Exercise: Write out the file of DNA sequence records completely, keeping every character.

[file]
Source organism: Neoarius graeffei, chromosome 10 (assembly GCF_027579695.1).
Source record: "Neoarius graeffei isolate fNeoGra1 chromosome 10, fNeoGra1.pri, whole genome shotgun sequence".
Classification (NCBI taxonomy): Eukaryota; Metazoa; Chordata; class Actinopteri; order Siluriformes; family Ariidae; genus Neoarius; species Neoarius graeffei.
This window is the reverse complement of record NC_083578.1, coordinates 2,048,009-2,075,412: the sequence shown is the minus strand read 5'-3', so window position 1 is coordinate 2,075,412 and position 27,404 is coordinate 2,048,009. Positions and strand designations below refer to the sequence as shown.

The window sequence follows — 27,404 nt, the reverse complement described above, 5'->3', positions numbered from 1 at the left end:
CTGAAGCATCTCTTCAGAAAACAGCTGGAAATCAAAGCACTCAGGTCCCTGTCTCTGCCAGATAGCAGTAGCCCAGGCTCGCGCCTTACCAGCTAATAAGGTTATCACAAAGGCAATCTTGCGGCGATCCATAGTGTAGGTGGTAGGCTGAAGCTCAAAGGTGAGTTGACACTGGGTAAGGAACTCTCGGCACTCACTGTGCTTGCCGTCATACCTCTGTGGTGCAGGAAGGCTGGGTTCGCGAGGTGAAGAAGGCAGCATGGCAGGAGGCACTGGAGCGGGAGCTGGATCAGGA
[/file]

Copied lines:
Source organism: Neoarius graeffei, chromosome 10 (assembly GCF_027579695.1).
Source record: "Neoarius graeffei isolate fNeoGra1 chromosome 10, fNeoGra1.pri, whole genome shotgun sequence".
Classification (NCBI taxonomy): Eukaryota; Metazoa; Chordata; class Actinopteri; order Siluriformes; family Ariidae; genus Neoarius; species Neoarius graeffei.
This window is the reverse complement of record NC_083578.1, coordinates 2,048,009-2,075,412: the sequence shown is the minus strand read 5'-3', so window position 1 is coordinate 2,075,412 and position 27,404 is coordinate 2,048,009. Positions and strand designations below refer to the sequence as shown.

The window sequence follows — 27,404 nt, the reverse complement described above, 5'->3', positions numbered from 1 at the left end:
CTGAAGCATCTCTTCAGAAAACAGCTGGAAATCAAAGCACTCAGGTCCCTGTCTCTGCCAGATAGCAGTAGCCCAGGCTCGCGCCTTACCAGCTAATAAGGTTATCACAAAGGCAATCTTGCGGCGATCCATAGTGTAGGTGGTAGGCTGAAGCTCAAAGGTGAGTTGACACTGGGTAAGGAACTCTCGGCACTCACTGTGCTTGCCGTCATACCTCTGTGGTGCAGGAAGGCTGGGTTCGCGAGGTGAAGAAGGCAGCATGGCAGGAGGCACTGGAGCGGGAGCTGGATCAGGA